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  Table of Contents     
EDITORIAL COMMENTARY
Year : 2023  |  Volume : 69  |  Issue : 1  |  Page : 7-8

The McNamara fallacy in medical education: Spot it, stop it


Department of Physiology, Seth G. S. Medical College and K. E. M. Hospital, Mumbai, Maharashtra, India

Date of Submission27-Sep-2022
Date of Decision14-Oct-2022
Date of Acceptance17-Oct-2022
Date of Web Publication10-Jan-2023

Correspondence Address:
Dr. M A Hirkani
Department of Physiology, Seth G. S. Medical College and K. E. M. Hospital, Mumbai, Maharashtra
India
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Source of Support: None, Conflict of Interest: None


DOI: 10.4103/jpgm.jpgm_765_22

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How to cite this article:
Hirkani M A. The McNamara fallacy in medical education: Spot it, stop it. J Postgrad Med 2023;69:7-8

How to cite this URL:
Hirkani M A. The McNamara fallacy in medical education: Spot it, stop it. J Postgrad Med [serial online] 2023 [cited 2023 May 30];69:7-8. Available from: https://www.jpgmonline.com/text.asp?2023/69/1/7/367374


A good program of assessment has the power to assure quality medical training.[1] Do the learners possess the requisite knowledge, skills, attitudes, and values to function effectively as a physician of first contact of the community? Are they “fit for the purpose? What are the gaps in their performance? How can they improve?” These are the questions to be answered to record the attainment of learning outcomes in competency-based medical education.

Effective delivery of health care requires the graduate to be adept in the various domains of competence like communication skills, interpersonal skills, teamwork professionalism, leadership, lifelong learning apart from the core clinical knowledge and skills. In this issue of the journal, Singh and Shah have discussed in depth the fallacies of the prevailing assessment system and ways to escape the trap.[2]

The authors have elucidated that we assess only those competencies that are amenable to measurement resulting in appraising only a limited area of student learning. The fallout of this error is that students assume that aspects of clinical competence that were not assessed are less valued and meant to be ignored.[3] The authors analyzed the historical McNamara fallacy and brought forth the crucial perspective of relying too heavily on metrics and numbers to make decisions.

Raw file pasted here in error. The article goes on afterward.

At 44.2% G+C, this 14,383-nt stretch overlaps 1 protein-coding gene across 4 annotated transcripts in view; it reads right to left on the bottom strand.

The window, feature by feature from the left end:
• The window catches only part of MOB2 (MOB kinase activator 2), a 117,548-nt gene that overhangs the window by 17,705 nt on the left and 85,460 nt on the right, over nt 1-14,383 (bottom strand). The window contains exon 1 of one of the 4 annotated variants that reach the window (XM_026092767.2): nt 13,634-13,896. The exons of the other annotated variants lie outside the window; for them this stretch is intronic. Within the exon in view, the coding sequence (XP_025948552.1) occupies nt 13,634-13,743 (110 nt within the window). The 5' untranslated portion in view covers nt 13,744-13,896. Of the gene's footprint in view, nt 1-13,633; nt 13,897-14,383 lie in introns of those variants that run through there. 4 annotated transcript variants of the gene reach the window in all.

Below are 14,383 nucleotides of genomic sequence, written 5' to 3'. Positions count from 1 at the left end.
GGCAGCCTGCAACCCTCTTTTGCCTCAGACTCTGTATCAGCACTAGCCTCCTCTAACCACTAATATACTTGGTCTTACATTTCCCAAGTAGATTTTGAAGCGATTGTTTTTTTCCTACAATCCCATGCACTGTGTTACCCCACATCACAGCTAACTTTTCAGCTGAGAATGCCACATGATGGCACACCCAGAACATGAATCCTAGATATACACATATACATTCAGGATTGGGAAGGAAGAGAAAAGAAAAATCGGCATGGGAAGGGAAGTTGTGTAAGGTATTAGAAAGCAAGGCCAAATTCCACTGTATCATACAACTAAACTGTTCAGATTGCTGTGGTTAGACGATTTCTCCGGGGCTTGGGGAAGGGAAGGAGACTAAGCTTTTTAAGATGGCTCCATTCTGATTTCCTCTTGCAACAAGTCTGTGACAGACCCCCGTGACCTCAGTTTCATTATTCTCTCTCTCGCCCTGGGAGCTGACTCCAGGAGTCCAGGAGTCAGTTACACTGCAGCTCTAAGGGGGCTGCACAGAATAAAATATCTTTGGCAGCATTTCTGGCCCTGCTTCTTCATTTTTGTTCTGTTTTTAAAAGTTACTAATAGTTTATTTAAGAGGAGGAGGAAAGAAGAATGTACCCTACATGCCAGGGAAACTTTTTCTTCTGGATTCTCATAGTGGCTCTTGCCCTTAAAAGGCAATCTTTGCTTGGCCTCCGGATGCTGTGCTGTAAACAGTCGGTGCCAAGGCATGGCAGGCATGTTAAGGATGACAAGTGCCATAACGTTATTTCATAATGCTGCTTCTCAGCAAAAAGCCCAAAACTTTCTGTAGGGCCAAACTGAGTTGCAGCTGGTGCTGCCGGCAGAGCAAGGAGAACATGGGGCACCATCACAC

The authors also reflect on the fact that even though psychometric rigor makes assessment fair, standardized, and comparable, not all domains of competence can be assessed by them. Akin to carrying out mixed method research, the complete picture of the students' learning can be captured using a combination of both quantitative and qualitative assessment methods. Both these methods complement each other and when used together with narratives, will capture elements of performance that cannot be quantified but measure very crucial learning outcomes. They will also provide feedback to the learner for improvement.[4] The resulting alignment of the test items with the competencies will make the assessment more valid.

To redeem ourselves from falling into the trap of “The McNamara Fallacy,” the authors have suggested five very practical and vital points to consider when planning the program of assessment. One suggestion is for medical educationists to build rigor in qualitative assessment methods by use of rubrics and shifting from marks to grades. Unfortunately, grades do not capture progress and competence among learners in the complex tasks and roles required to practice medicine. Narrative assessment, especially in formative and internal assessments, can be used as an alternative to grades and numerical rating scales, and it will also provide rich data for further learning and improvement.[5] Such narratives will also be useful for making entrustment decisions during clerkship.